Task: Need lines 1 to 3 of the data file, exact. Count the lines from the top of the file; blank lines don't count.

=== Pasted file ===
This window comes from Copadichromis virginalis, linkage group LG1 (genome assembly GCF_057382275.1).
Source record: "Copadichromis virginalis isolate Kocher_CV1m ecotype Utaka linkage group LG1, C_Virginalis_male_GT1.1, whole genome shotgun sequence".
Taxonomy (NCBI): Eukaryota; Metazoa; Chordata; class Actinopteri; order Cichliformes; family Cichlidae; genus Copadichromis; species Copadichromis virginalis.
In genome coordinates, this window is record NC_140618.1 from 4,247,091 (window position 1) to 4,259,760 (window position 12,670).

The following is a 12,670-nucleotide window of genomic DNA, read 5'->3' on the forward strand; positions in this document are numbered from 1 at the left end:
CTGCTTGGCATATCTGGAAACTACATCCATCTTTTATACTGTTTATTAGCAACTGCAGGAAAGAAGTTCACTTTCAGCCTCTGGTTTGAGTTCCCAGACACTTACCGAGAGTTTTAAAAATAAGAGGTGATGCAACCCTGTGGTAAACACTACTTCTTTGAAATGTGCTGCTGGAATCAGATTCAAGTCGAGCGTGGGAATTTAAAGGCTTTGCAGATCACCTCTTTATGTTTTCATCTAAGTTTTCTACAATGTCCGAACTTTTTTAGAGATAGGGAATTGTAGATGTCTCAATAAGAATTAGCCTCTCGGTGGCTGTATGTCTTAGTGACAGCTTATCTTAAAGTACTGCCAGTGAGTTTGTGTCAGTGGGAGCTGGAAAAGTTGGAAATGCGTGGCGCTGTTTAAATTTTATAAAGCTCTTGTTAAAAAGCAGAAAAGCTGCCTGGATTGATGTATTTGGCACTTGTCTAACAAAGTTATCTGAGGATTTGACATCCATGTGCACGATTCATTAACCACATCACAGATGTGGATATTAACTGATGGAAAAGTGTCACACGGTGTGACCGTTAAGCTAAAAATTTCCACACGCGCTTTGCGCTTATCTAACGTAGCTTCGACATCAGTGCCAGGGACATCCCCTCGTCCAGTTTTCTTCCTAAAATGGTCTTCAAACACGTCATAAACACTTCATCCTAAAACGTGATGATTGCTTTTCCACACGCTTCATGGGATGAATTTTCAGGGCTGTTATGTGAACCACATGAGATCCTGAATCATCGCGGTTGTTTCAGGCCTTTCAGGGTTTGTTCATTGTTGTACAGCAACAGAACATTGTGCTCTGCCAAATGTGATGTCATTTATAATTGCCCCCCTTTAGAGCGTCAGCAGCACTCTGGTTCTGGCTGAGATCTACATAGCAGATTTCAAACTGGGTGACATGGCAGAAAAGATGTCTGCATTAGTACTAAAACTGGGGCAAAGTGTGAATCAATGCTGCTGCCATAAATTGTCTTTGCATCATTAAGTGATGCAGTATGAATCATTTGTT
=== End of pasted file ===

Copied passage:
This window comes from Copadichromis virginalis, linkage group LG1 (genome assembly GCF_057382275.1).
Source record: "Copadichromis virginalis isolate Kocher_CV1m ecotype Utaka linkage group LG1, C_Virginalis_male_GT1.1, whole genome shotgun sequence".
Taxonomy (NCBI): Eukaryota; Metazoa; Chordata; class Actinopteri; order Cichliformes; family Cichlidae; genus Copadichromis; species Copadichromis virginalis.